Thursday, 1 December 2011


Morning, Lord

Today I am getting things done. I have a pile of paperwork next to me that just gets straightened up from time to time and rarely gets sorted until deadlines are looming and I have a bit of a panic. Amid the filing and the reminders and the scraps of paper with incomprehensible scribbles on (that were so important at the time) I found some important things.  I have sent Christmas cards to a few people via Christian Solidarity Worldwide who are imprisoned or persecuted for their faith. 

I like the idea that somewhere in a prison a long way away someone might open an envelope from me and realise that they are not forgotten. That someone is thinking about them and praying for them even as they sit alone and wonder what the future holds. Lord, I read about these people who have such faith, such courage. They stand up for you when it might well cost them all they have; certainly it has cost these two men in Vietnam their freedom and their home - they are separated from their wives and children and they endure beatings and the constant threat of worse. 

Would I be so brave? I don't know. Here I am in my comfortable home, writing Christmas cards and saying a prayer and it all seems so small in comparison. Lord, keep them safe. Give them hope. Bless them in ways that transcend their captivity.  

Another lady in Cuba marches alongside the ladies who have had relatives who disappeared because of their beliefs. She was not personally affected but she believes that as a Christian she should stand for what is right. In exchange for her integrity and courage she has been ostracised, threatened and beaten, her house vandalised. Still she stands with her sisters and asks for justice. 

Wow. I find life difficult sometimes and I moan incessantly but what have I really to complain about?  I need to remember people like these who know about fear and hardship. 

I've written a letter to the little girl that we sponsor as well. Her name is Karen and she lives in El Salvador. She doesn't have much but in a photo we have she is smiling broadly. My daughters have made pictures for her and so I've sent those as well as a photo of us. Katy has something that looks suspiciously like chocolate all round her mouth but it was the only photo I could find with the four of us on it. I suppose Karen won't mind a dirty face. Isn't it amazing that we can connect from across the world? This little girl is five years old and is very, very poor. She lives in a hut with mud floors and she works as well as going to a little school in the afternoons. She tells me that at school she can play with a doll. That doesn't sound as if she has many toys - not like my girls who have so much already and are excitedly discussing what riches Christmas might bring. Little Karen has responsibility that belies her years, few things to play with, no room of her own, not enough to eat some days and no idea at all of the sort of life that my children live.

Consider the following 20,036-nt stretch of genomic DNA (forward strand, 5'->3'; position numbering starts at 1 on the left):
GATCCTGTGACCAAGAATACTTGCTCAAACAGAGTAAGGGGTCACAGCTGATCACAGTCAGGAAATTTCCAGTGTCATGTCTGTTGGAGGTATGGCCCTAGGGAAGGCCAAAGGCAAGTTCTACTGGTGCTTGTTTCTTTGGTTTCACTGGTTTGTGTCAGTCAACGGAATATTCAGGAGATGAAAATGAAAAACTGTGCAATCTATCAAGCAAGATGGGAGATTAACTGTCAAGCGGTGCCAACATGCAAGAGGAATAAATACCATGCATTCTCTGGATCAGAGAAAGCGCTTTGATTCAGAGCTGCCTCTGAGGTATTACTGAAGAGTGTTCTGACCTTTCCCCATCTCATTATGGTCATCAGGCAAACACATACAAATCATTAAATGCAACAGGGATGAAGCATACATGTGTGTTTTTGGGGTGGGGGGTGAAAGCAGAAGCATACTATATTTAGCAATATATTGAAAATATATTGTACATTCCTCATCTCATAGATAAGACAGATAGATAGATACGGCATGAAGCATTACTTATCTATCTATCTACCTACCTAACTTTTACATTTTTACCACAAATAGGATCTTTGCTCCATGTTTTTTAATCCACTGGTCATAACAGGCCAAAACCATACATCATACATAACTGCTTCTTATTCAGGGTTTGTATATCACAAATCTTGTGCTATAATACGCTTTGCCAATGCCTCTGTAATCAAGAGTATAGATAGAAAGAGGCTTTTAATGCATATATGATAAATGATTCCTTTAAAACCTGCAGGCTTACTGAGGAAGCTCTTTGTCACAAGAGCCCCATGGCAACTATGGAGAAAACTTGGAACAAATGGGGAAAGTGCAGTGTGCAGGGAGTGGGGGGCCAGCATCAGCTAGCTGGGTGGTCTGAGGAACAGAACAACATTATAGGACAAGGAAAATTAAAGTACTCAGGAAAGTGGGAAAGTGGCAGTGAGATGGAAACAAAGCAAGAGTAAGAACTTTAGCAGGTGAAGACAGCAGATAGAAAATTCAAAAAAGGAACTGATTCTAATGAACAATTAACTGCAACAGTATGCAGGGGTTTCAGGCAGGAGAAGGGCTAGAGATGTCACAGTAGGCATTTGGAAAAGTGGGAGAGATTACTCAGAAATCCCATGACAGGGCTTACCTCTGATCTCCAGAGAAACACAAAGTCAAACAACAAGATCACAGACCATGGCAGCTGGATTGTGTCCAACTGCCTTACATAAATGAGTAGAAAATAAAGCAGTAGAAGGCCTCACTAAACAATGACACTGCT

How can I get this across to my girls? When we look at the pictures of Karen and we discuss what she might do for toys they are mystified and change the subject. They don't understand because they are so young and have so little experience and idea of the size of the world and the diversity of lifestyles. I tell them things but they find it hard to understand and I want them to grow up understanding how blessed they are and understanding the privilege of the choices that they have and the opportunities they are presented with.  It drives me mad when they break toys and discard them without a second thought, when they won't share, when they want more when they already have more than enough. 

I know that I'm to blame when they don't appreciate their things; I am quite sure that every parent wants to give gifts to their children and see their faces light up and I've done it far too often. I love Christmas morning when they open their stockings. Stockings are small, and full of small treasures. A packet of tissues. A pencil. A satsuma. It's Christmas afternoon that makes me a bit anxious when they open the presents from all the family and people are so generous and the gifts pile high. For the last two years I've spirited away armfuls of presents as it was an embarrassment of riches. 

What a thing to worry about. I don't suppose the two Vietnamese pastors in jail whose families are struggling at home without them worry about spoiling the children this Christmas. I don't suppose Karen's parents in El Salvador are concerned that she might take her non-existent toys for granted. I bet they would love to give her piles of presents.  I bet she'd be delighted with anything. I bet the mothers whose malnourished babies are dying in Africa aren't worried that they won't appreciate the things that they have. It makes me feel ashamed. 

Forgive me, Lord, for all the times that I shower my children with unnecessary things that don't do them any good and just bring short-lived joy. Forgive me, Lord, for the times that I don't show them how blessed we are and make sure that they understand. Forgive me, Lord, for the times when we turn our backs on people we could help and look inwards to our own comfort instead. 

Thankyou for all the blessings of our life here. Help us to appreciate them instead of taking them for granted and wanting more, and I mean me as well as the children. We're all as bad. With Christmas approaching help me bear in mind the things that are important and don't let me bury it all underneath a mountain of wrapping paper. 

And may those pastors in Vietnam, the lady in Cuba and my little girl in El Salvador know how proud you are of them. May they experience you in a real way this Christmas - and for that they don't need money or wrapping paper or even freedom. 

Now there's a thought. 

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